(i)Direct Evidence- Evidence is either direct or indirect. Direct Evidence is that evidence which is very important for the decision of the matter in issue. The main fact when it is presented by witnesses, things and witnesses is direct, evidence whereby main facts may be proved or established that is the evidence of person who had actually seen the crime being committed and has described the offence.
(j)Circumstantial Evidence or Indirect Evidence- There is no difference between circumstantial evidence and indirect evidence. Circumstantial Evidence attempts which relates to series of other facts is to prove the facts in issue by providing other facts and affords an instance as to its existence.
Difference between Oral evidence and Documentary evidence
Documentary evidence means all documents produced for the inspection of the Court whereas, Oral evidence means and includes all statements which the Court requires, or permits, to be made before it, by witnesses in relation to matters of fact under inquiry; documentary evidence means and includes all documents produced for the inspection of the Court. Oral evidence is a statement of witnesses and documentary evidence is a statement of documents. Documents are denominated as dead proof, as distinguished from witnesses who are said to be living proofs. Documentary evidence is superior to oral evidence in permanence, and in many respects, in trustworthiness. There are more ways of trying the genuineness of documentary evidence than there can be of disproving oral evidence. In many cases, the existence of documentary evidence excludes the production of oral evidence.
EXCLUSION OF ORAL EVIDENCE FROM DOCUMENTARY EVIDENCE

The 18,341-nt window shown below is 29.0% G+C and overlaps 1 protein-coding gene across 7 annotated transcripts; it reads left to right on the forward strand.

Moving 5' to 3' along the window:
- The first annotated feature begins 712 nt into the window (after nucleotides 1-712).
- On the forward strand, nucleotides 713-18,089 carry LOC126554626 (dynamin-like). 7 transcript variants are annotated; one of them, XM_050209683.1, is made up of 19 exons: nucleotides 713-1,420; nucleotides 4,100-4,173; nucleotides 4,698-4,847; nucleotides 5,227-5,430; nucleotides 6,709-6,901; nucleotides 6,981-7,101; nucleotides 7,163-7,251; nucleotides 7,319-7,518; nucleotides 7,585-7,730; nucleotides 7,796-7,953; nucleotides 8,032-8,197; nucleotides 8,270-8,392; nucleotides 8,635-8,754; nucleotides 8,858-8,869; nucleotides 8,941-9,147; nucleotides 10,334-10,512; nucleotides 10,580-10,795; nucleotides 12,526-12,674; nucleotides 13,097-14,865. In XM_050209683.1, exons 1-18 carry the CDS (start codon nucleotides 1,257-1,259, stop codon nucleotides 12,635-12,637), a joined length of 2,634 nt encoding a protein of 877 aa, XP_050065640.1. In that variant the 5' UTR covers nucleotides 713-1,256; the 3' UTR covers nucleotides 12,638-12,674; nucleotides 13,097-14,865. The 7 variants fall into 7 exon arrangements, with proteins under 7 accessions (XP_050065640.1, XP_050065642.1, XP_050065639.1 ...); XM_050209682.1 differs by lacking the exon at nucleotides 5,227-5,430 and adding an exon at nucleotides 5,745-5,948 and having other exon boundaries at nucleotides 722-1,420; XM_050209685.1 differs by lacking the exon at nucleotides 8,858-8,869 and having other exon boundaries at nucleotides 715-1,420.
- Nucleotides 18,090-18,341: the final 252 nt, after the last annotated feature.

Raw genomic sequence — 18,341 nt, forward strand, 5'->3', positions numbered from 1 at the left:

Mainly section 91 and 92 of The Indian Evidence act deals with exclusion of oral evidence from documentary evidence. 
Section 91 reads as: When the terms of a contract, or of a grant, or of any other disposition of property, have been reduced to the form of a document, and in all cases in which any matter is required by law to be reduced to the form of a document, no evidence shall be given in proof of the terms of such contract, grant or other disposition of property, or of such matter, except the document itself, or secondary evidence of its contents in cases in which secondary evidence is admissible under the provisions hereinbefore contained. 
Exception 1. – When a public officer is required by law to be appointed in writing, and when it is shown that any particular person has acted as such officer, the writing by which he is appointed need not be proved.
Exception 2. – Wills admitted to probate in India] may be proved by the probate.
The document itself is the best evidence to prove any fact. Such fact should be proved either by the primary or secondary evidence of the document. The section forbids the proof of the contents of a writing otherwise than by the writing itself. Even a third party, who is seeking to prove a written contract, can prove it only by producing the writing. In this respect section 91 and 92 supplement each other. They are both based on the “best evidence rule” though they differ in some material particulars also. The Supreme Court held in Taburi Sahai v. Jhunjhunwala that a deed of the adoption of child is not a contract within the meaning of section 91 and, therefore, the fact of adoption can be proved by any evidence apart from the deed. Further the principle of exclusion of all other evidence applies only to the terms happens to be mentioned in a contract, the same can be proved by any other evidence than by producing the document.Where both oral as well as documentary evidence are admissible on their own merits, there is nothing in the act requiring that the documentary evidence should prevail over the oral evidence.
Section 92 of The Indian Evidence act reads as: When the terms of any such contract, grant or other disposition of property, or any matter required by law to be reduced to the form of a document have been proved according to the last section, no evidence of any oral agreement or statement shall be admitted, as between the parties to any such instrument or their representatives in interest, for the purpose of contradicting, varying adding to, or subtracting from, its term: 
Proviso (1) – Any fact may be proved which would invalidate any document, or which would entitle any person to any decree or order relating thereto, such as fraud, intimidation, illegality, want for due execution, want of capacity in any contracting party, want or failure of consideration, or a mistake in fact or law.